India Tempts Fate in Kashmir, ‘The Most Dangerous Place in the World’

The Indian government’s decision to
revoke the semiautonomous status of
Kashmir, accompanied by a huge security
clampdown, is dangerous and wrong.
Bloodshed is all but certain, and tension
with Pakistan will soar.
The Himalayan territory of Kashmir has
long been the central source of friction
between India and Pakistan and a hotbed
of separatist aspirations. Rival claims to
Kashmir have led to two wars and frequent
eruptions of violence and terrorism over
the past seven decades, made all the more
menacing by the nuclear arsenals of India
and Pakistan. Only in February, a Kashmiri
suicide bomber struck an Indian military
convoy, prompting a tense military
standoff and aerial dogfights between
India and Pakistan. After an earlier such
incident, former president Bill Clinton
dubbed Kashmir “the most dangerous
place in the world.”
The Indian government knows how
incendiary its actions are, which is why,
before making the announcement on
Monday, it ordered tens of thousands more
troops into Kashmir, put major political
figures under house arrest, ordered
tourists to leave, closed schools and cut off
internet services. The government claimed
it was acting to prevent a planned terrorist
attack. But Prime Minister Narendra
Modi and his governing Bharatiya Janata
Party, deeply rooted in Hindu nationalist
ideology, have long made no secret of
their intention to revoke the articles
in the Indian Constitution granting
the predominantly Muslim Kashmir a
special status — a move the B.J.P. sees
as “correcting a historical blunder.” That
“blunder” began with Britain’s 1947

partition of its Indian colony into a Hindu-
majority India and a Muslim-majority

Pakistan. The status of what was then
the principality of Jammu and Kashmir

was left undecided. India and Pakistan
soon fell to blows over it, which ended
with Pakistan occupying roughly a third
and India two-thirds, divided by a heavily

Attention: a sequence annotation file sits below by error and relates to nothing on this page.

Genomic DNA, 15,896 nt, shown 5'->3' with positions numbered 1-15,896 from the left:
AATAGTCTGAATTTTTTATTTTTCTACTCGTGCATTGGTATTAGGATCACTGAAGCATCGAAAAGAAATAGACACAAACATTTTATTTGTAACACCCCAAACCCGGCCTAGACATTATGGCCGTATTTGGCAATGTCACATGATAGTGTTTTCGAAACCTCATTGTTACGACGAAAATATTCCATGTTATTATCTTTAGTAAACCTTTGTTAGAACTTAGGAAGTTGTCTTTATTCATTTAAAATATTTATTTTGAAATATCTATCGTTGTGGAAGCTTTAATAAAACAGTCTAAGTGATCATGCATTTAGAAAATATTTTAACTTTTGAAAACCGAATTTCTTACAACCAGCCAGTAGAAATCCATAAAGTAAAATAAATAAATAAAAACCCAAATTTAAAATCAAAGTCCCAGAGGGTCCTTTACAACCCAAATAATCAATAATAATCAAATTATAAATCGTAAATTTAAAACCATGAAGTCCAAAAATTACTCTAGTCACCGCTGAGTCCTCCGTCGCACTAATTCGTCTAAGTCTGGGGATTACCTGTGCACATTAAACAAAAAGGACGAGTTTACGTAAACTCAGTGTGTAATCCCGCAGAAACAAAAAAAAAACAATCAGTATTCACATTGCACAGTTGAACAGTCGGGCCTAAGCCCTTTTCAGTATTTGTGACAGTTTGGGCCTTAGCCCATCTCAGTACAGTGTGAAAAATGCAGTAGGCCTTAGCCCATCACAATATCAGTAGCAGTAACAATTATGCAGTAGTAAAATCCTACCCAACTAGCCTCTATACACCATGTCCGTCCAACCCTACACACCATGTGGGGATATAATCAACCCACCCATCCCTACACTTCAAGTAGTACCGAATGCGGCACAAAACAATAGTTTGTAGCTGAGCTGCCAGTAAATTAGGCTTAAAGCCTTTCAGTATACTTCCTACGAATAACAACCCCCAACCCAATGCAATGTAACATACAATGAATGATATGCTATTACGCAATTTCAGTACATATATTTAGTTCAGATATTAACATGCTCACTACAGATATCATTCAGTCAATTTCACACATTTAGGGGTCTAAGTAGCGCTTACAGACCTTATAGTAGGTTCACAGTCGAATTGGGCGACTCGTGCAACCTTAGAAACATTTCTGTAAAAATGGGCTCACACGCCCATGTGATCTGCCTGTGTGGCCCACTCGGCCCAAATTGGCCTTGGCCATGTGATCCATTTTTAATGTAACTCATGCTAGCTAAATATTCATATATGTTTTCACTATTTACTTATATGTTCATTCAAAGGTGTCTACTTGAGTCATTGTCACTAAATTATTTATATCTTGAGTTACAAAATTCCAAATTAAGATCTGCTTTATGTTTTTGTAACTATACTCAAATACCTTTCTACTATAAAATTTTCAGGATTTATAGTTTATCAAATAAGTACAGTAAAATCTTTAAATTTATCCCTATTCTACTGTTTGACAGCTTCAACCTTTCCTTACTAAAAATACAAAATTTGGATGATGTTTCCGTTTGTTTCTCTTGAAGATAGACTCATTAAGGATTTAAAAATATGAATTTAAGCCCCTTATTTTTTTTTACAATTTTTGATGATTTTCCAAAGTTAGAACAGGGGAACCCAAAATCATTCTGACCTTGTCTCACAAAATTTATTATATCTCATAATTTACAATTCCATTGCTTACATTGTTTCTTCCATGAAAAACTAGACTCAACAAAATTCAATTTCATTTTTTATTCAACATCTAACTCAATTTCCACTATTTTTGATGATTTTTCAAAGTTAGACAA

armed and bullet-riddled “line of control.”
India’s side was granted a relative degree of
autonomy in exchange for accepting Indian
The United Nations recommended holding
a referendum to let Kashmiris decide their
fate, but that never happened. In later
years, Muslim militants, often backed by
Pakistan, joined the fray, striking at Indian
troops in Kashmir and at targets deep
inside India, including a multiday killing
spree in Mumbai in 2008 that left more
than 160 people dead.
In this volatile stew, India’s latest action
provoked instant vows of resistance. The
Kashmiris are especially incensed by the
lifting of a ban they had long imposed on
the purchase of land by nonresidents, to
prevent their land from being bought up by
Indians. “There will be chaos if our identity
is compromised,” vowed Mehbooba Mufti,
a former chief minister of Jammu and
Kashmir. In neighboring Pakistan the

sabers were quick to rattle. “Pakistan will
exercise all possible options to counter the
illegal steps,” declared the Pakistan Foreign
Ministry, while Shahbaz Sharif, the leader
of the political opposition, thundered that
“Kashmir is the jugular vein of Pakistan,
and anyone laying a hand on our jugular
vein will meet a frightful end.” The fray is
not without global implications. Under
President Trump, the United States has
shifted its favors from Pakistan, a longtime
recipient of American aid, to India, which
the administration perceives as a bulwark
against China. China, meanwhile, has
become an ally and financial patron of
There is still a good chance that the
changes to the Constitution will end up
before India’s Supreme Court. But the
fires are already lit. The United States and
China must not allow Kashmir to become
a pawn in their ongoing disputes; on the
contrary, the United States, China, the
United Nations and other powers with
influence over India and Pakistan must
urgently do what they can to prevent
India’s folly from escalating into a perilous
and unpredictable regional crisis.

This website uses cookies to improve your experience. We'll assume you're ok with this, but you can opt-out if you wish. Accept Read More